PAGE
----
...write-downs and missed profit opportunities. AGI’s simplified approach to brand and inventory management also contributed to its strong operating margins. Table 1 shows AGI’s Days Sales in Inventory compared to Mercury and other selected footwear producers. 1 U.S. import taxes ranged from 8.5% to 10.0% for leather footwear, and 6.0% to 20.0% for synthetic footwear. Duties in the EU averaged 7.0% to 8.0% for leather and 16.5% for synthetic footwear. 2 BRIEFCASES | HARVARD BUSINESS PUBLISHING Mercury Athletic Footwear: Valuing the Opportunity | 4050 Table 1 Casual & Athletic Shoe Companies Days Sales in Inventory D&B Shoe Company Marina Wilderness General Shoe Corp. Kinsley Coulter Products Victory Athletic Surfside Footwear Alpine Company Heartland Outdoor Footwear Templeton Athletic Average 61.3 39.5 73.2 31.1 50.0 60.0 42.9 58.1 42.5 50.9 Active Gear Mercury Athletic 42.5 61.1 Like most footwear makers, AGI outsourced production to a network of contract manufacturers located in China. To ensure quality and on-time delivery, AGI conducted a rigorous screening and certification program for all of its manufacturers. The company also maintained a staff of 85 full-time professionals who monitored contract manufacturing on-site from the initial sourcing of materials all the way through final inspection. Financial Policy & Performance Active Gear was among the most profitable firms in the footwear industry (Exhibit......

Words: 5156 - Pages: 21

Premium Essay

Mercury

...2006 Mercury net income. The price per earnings ratio was used because it is the most accurate reflection of the market’s view of Mercury Athletic. Surfside Footwear’s price per earnings was used as the comparable company because it has a 9.3% EBIT margin, which is equivalent to Mercury’s 2006 EBIT margin. The value of the acquisition ($336,361,000) minus the purchase prices ($223,583,000) yields a net present value of $112,778,000 (See Exhibit 1). Synergies could be realized after the acquisition. By adopting Active Gear’s inventory system, this will reduce the Days Sales Inventory (DSI) from 60 to 42.5, adding potential value to the acquisition. If Mercury women’s casual line turns around with the adoption of Active Gear’s inventory system it has the potential to increase revenue growth by 3% and EBIT by 9%. If this were to occur, Active Gear could reap the rewards financially. However, even without the possibility of synergies, the acquisition still has a positive net present value. A sensitivity analysis of the results indicates that the acquisition would remain a positive NPV project for Active Gear, using considerably different assumptions regarding Mercury’s capital structure and equity beta. The comparable company Surfside Footwear’s equity beta of 2.68 was used as a measure of sensitivity. Using the equity beta of Surfside Footwear results in a NPV of $22,259,000 (See Exhibit 2), which reflects the risk among similar industry peers. Changing the capital......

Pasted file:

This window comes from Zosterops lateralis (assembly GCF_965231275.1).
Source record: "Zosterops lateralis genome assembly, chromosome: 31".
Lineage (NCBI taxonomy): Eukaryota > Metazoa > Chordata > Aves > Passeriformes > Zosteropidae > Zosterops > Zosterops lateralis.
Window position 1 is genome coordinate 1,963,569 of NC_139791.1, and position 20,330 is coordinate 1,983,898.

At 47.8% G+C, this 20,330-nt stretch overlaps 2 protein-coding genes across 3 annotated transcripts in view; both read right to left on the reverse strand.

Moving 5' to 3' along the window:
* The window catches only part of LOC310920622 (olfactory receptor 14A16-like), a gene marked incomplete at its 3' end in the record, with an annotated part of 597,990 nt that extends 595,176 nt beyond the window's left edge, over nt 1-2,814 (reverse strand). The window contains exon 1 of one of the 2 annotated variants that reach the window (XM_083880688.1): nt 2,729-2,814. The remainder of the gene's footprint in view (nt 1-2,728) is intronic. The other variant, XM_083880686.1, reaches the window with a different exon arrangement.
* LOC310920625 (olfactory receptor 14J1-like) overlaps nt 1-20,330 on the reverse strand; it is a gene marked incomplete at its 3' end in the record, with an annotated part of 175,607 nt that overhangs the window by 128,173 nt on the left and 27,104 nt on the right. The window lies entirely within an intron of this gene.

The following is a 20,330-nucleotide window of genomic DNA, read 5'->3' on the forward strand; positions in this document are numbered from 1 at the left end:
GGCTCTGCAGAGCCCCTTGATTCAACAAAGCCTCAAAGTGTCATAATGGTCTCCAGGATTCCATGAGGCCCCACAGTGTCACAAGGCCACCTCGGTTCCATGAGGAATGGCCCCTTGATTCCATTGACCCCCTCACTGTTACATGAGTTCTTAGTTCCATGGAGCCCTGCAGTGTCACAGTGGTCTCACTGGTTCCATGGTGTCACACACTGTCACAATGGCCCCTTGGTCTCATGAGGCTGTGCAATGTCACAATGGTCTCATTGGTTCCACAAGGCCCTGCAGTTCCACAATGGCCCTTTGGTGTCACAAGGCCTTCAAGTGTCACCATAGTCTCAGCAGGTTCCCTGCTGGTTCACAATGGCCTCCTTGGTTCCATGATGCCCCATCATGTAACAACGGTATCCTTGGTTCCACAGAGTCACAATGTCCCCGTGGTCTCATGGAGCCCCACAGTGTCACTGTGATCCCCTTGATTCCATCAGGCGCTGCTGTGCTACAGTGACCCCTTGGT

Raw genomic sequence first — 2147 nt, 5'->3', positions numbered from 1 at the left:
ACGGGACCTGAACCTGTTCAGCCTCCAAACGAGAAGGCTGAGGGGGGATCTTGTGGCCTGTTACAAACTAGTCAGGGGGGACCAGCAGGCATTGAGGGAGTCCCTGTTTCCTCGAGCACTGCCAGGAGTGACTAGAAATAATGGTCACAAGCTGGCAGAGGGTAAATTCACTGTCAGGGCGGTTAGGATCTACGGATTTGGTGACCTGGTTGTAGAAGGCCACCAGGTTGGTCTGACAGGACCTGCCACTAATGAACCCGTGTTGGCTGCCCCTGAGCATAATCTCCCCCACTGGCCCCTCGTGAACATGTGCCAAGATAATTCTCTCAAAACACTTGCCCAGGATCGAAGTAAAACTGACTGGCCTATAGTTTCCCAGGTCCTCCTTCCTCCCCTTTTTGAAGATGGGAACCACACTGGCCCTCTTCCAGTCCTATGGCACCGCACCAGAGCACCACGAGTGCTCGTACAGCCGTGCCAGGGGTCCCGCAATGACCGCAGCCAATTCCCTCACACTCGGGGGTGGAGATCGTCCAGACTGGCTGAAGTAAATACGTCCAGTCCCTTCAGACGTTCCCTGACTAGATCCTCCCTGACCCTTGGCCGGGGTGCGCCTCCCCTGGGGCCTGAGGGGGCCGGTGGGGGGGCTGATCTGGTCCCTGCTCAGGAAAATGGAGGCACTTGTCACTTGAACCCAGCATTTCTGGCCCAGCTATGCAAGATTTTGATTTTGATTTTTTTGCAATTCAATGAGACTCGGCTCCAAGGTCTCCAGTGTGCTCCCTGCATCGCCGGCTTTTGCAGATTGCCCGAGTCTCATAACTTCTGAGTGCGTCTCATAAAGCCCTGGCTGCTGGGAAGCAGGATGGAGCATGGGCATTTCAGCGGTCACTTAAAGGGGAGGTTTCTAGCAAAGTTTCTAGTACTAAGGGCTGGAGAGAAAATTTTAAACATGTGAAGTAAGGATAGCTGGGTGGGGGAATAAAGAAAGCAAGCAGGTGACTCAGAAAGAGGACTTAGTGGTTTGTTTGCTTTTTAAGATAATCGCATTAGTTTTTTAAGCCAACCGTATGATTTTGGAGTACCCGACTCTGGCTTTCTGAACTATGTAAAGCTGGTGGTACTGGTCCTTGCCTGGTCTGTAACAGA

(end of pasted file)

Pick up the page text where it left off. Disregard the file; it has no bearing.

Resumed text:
Words: 1418 - Pages: 6